With camera in hand, Los Angeles-based photographer Pamela Littky crisscrossed the United States in 2015 capturing perhaps one of the most ubiquitous examples of Americana: the American fair.
From dusty rodeo grounds in Nebraska to the kaleidoscopic whirls of carnival rides in Kansas, Littky’s new book “American Fair” documents the nostalgia of hazy summer nights spent with friends and family at these seasonal events, which began in the 19th century for agricultural purposes.
And although each fair takes cues from its regional surroundings, Littky did notice one common thread that connected them all together, which is a sense of community. As she puts it in her book, “these fairs continue to draw people from all backgrounds and upbringings. They celebrate the heartland. They celebrate diversity. They celebrate community. And by doing so, they showcase the power and meaning of some of the most unifying and nostalgic ideals of our American culture and society.”
Smithsonian.com talked to Littky about her new book, published by Kehrer Verlag, the role that fairs play in communities across the United States and why this rich example of Americana continues to thrive well into the 21st century. “American Fair” will be released on March 13.
What initially sparked your interest in photographing fairs?
Although I live in Los Angeles and mostly work from there, I’ve always been interested in small-town Americana, the fabric of those communities and the bonds of the relationships citizens feel in these places. Choosing to shoot at a fairground seemed like the perfect backdrop in which to capture the portraits and landscapes of quintessential Americana. The longing to embrace our common traditions—and connect on the most basic human level—has become more important than ever.
Why do you think fairs have become so embedded within American culture?
While the fairs were initially intended to celebrate agriculture, I think they have staying power due to a certain nostalgia that comes from an event that occurs once annually, typically over the summer when school is out, when the days are long and the smell of that warm summer air beckons people outside.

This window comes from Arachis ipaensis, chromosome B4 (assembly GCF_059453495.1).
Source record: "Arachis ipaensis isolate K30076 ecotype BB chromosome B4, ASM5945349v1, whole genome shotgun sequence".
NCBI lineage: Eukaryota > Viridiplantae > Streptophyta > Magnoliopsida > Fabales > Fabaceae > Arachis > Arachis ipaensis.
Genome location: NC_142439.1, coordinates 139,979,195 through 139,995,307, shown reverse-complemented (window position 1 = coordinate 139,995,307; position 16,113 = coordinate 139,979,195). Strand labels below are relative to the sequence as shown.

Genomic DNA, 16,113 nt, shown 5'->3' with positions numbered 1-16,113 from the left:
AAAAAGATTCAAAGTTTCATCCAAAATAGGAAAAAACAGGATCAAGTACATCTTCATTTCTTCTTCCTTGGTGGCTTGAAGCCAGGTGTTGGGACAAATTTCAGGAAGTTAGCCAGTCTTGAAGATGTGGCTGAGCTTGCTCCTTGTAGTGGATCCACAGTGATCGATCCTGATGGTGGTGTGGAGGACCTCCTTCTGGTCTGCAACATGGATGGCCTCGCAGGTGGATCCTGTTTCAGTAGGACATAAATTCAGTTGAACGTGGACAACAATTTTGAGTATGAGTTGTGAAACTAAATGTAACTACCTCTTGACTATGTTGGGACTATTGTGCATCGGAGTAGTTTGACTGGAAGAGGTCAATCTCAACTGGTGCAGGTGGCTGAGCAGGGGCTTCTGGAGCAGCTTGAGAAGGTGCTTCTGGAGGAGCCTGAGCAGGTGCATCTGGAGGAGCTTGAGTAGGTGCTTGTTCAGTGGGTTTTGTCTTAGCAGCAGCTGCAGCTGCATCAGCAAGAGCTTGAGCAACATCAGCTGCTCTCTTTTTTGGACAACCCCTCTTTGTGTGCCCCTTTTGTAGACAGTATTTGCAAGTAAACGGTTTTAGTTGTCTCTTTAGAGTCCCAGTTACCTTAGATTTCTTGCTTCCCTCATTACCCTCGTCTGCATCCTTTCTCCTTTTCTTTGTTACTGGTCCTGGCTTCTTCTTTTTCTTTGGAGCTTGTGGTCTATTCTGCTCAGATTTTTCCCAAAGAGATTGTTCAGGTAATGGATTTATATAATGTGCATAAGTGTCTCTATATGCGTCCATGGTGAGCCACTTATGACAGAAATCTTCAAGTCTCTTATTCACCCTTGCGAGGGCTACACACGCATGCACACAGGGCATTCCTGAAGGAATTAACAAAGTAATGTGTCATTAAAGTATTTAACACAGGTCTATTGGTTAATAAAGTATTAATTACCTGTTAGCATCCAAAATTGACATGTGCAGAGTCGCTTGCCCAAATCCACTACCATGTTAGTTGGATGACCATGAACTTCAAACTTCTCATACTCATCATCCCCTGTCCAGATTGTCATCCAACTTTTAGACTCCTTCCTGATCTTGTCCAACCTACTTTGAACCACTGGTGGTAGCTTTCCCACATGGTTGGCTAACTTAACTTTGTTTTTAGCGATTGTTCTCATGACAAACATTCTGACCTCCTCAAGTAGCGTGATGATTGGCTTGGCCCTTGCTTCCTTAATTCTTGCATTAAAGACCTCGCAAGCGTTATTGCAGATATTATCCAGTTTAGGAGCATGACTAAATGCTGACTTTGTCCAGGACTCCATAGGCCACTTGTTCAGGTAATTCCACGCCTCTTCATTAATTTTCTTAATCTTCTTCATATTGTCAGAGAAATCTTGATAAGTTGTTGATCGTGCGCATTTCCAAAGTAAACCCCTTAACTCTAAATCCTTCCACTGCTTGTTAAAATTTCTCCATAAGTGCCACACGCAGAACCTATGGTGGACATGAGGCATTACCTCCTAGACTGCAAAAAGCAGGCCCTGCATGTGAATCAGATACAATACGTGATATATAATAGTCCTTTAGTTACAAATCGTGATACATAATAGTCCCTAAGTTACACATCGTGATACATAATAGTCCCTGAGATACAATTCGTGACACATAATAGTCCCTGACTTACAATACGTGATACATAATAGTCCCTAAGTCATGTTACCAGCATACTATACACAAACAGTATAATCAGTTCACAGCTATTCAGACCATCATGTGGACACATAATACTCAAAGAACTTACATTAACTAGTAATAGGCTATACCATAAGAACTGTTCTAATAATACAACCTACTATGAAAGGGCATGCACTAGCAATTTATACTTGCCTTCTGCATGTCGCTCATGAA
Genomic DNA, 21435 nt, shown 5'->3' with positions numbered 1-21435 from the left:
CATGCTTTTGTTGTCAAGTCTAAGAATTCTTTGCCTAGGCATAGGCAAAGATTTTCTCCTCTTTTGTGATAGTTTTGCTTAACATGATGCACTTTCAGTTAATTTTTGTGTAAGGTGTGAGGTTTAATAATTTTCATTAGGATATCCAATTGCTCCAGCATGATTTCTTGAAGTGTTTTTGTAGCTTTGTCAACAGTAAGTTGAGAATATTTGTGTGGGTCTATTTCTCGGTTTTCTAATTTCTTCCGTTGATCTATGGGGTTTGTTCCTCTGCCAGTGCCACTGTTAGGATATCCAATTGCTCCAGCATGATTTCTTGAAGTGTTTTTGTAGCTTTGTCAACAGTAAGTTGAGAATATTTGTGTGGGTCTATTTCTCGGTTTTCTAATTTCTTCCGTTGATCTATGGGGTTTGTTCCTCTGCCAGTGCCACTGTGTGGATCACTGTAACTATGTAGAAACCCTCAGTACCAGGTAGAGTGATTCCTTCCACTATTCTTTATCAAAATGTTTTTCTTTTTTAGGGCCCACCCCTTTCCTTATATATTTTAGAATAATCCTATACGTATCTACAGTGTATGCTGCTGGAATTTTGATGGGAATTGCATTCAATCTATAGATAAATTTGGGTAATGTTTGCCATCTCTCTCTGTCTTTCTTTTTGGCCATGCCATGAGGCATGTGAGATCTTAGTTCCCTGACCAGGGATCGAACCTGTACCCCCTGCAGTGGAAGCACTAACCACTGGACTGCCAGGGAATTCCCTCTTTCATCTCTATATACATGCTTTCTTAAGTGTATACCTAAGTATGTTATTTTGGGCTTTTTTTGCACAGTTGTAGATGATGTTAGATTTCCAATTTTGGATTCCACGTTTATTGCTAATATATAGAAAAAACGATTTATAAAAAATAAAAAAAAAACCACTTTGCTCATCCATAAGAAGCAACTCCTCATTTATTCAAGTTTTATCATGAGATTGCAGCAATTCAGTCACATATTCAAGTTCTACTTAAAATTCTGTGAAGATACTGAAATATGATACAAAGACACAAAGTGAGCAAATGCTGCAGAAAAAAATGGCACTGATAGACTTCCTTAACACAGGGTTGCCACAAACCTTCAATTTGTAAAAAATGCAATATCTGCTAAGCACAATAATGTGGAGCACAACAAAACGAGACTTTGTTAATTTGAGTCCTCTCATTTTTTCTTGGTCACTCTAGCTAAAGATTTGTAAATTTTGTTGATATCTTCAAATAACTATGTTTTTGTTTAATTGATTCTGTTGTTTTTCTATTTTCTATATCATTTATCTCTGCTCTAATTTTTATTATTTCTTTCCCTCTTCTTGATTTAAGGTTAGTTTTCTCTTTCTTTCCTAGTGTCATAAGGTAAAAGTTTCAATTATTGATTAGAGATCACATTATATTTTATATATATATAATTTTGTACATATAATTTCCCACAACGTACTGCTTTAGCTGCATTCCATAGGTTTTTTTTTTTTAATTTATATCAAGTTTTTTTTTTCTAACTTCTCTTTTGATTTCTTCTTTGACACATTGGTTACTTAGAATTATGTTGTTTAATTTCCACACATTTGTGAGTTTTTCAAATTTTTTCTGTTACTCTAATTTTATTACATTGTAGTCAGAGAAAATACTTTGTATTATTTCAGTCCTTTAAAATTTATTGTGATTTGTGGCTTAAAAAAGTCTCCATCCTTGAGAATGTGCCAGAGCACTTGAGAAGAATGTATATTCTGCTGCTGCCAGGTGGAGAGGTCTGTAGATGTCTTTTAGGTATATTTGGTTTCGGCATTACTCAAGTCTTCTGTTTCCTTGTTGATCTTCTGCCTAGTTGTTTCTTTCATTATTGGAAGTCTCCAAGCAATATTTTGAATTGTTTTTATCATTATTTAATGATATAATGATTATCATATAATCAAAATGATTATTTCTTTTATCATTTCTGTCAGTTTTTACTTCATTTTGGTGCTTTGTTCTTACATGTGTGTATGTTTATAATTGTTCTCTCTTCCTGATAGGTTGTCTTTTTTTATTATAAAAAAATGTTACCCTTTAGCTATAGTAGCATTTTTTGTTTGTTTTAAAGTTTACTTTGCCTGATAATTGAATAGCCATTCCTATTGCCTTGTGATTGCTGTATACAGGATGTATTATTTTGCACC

Can you share a memory that you had growing up that took place at a fair that has stuck with you?
I had my first kiss at the South Florida Fair where I grew up. A lot of those seminal coming-of-age moments seem to happen at the fair.
Not only did you photograph attendees, but also the workers who travel the country to put on the fairs. What’s something you learned from that experience that gave you a new perspective on the subject matter?
Meeting the workers who travel with the fairs and produce all of the events and attractions was one of the most interesting parts of the project. Their world is one hiding in plain sight at the fairs, but the people involved and their lifestyles are rarely directly considered by fair attendees. Something I learned along the way is that they consider the term “carnie” to be derogatory.
You mention “community” in your book. Why is this important and how do fairs provide this?
While much of the fairs’ historical and practical origins in agriculture are still in place today, as time has gone on fairs have grown to become places of entertainment for local communities. Fairgoers have transformative experiences there that are often distinctly bound to their local culture and community. And though these people have memories of the physical event and their personal experiences at the fairs, they probably share an intangible feeling with their fellow citizens who also attended that can’t be transcribed into words.
Do you think fairs will continue to prove popular with future generations?
Hopefully. These fairs help foster human connections for people of all ages with their communities and culture. As human connections become more and more prevalent via technology, fairs offer a live- and in-person experience that can’t be duplicated.
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